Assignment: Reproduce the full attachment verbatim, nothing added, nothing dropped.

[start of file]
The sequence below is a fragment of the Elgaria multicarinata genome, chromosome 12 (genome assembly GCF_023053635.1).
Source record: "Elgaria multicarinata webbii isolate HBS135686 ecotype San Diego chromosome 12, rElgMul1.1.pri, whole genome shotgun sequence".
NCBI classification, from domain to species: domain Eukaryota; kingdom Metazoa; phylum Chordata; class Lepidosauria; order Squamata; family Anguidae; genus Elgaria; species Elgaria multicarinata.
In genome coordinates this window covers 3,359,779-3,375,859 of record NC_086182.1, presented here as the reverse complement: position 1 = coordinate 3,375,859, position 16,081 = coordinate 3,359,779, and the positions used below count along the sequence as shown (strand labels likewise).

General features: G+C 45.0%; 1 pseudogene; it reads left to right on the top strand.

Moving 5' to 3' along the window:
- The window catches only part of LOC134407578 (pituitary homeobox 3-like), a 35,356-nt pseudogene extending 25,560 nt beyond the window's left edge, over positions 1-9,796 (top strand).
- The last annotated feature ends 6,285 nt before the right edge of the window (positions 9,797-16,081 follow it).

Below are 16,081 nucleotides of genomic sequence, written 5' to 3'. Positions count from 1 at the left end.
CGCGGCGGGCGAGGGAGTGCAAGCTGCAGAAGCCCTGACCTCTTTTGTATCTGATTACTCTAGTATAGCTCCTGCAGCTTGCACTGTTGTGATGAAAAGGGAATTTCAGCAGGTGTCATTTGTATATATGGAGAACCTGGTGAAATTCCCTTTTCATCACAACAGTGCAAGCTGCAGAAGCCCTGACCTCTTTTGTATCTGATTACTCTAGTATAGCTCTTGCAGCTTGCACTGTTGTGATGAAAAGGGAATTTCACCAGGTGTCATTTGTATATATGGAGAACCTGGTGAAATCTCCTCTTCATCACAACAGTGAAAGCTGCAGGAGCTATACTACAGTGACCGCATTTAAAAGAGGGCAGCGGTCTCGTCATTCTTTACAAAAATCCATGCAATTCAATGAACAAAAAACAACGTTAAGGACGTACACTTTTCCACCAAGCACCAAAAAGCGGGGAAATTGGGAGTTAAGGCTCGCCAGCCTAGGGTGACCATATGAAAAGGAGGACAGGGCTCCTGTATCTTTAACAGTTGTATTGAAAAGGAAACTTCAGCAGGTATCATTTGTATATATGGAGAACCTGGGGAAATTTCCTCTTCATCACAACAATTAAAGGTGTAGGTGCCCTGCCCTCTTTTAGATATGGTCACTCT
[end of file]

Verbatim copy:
The sequence below is a fragment of the Elgaria multicarinata genome, chromosome 12 (genome assembly GCF_023053635.1).
Source record: "Elgaria multicarinata webbii isolate HBS135686 ecotype San Diego chromosome 12, rElgMul1.1.pri, whole genome shotgun sequence".
NCBI classification, from domain to species: domain Eukaryota; kingdom Metazoa; phylum Chordata; class Lepidosauria; order Squamata; family Anguidae; genus Elgaria; species Elgaria multicarinata.
In genome coordinates this window covers 3,359,779-3,375,859 of record NC_086182.1, presented here as the reverse complement: position 1 = coordinate 3,375,859, position 16,081 = coordinate 3,359,779, and the positions used below count along the sequence as shown (strand labels likewise).

General features: G+C 45.0%; 1 pseudogene; it reads left to right on the top strand.

Moving 5' to 3' along the window:
- The window catches only part of LOC134407578 (pituitary homeobox 3-like), a 35,356-nt pseudogene extending 25,560 nt beyond the window's left edge, over positions 1-9,796 (top strand).
- The last annotated feature ends 6,285 nt before the right edge of the window (positions 9,797-16,081 follow it).

Below are 16,081 nucleotides of genomic sequence, written 5' to 3'. Positions count from 1 at the left end.
CGCGGCGGGCGAGGGAGTGCAAGCTGCAGAAGCCCTGACCTCTTTTGTATCTGATTACTCTAGTATAGCTCCTGCAGCTTGCACTGTTGTGATGAAAAGGGAATTTCAGCAGGTGTCATTTGTATATATGGAGAACCTGGTGAAATTCCCTTTTCATCACAACAGTGCAAGCTGCAGAAGCCCTGACCTCTTTTGTATCTGATTACTCTAGTATAGCTCTTGCAGCTTGCACTGTTGTGATGAAAAGGGAATTTCACCAGGTGTCATTTGTATATATGGAGAACCTGGTGAAATCTCCTCTTCATCACAACAGTGAAAGCTGCAGGAGCTATACTACAGTGACCGCATTTAAAAGAGGGCAGCGGTCTCGTCATTCTTTACAAAAATCCATGCAATTCAATGAACAAAAAACAACGTTAAGGACGTACACTTTTCCACCAAGCACCAAAAAGCGGGGAAATTGGGAGTTAAGGCTCGCCAGCCTAGGGTGACCATATGAAAAGGAGGACAGGGCTCCTGTATCTTTAACAGTTGTATTGAAAAGGAAACTTCAGCAGGTATCATTTGTATATATGGAGAACCTGGGGAAATTTCCTCTTCATCACAACAATTAAAGGTGTAGGTGCCCTGCCCTCTTTTAGATATGGTCACTCT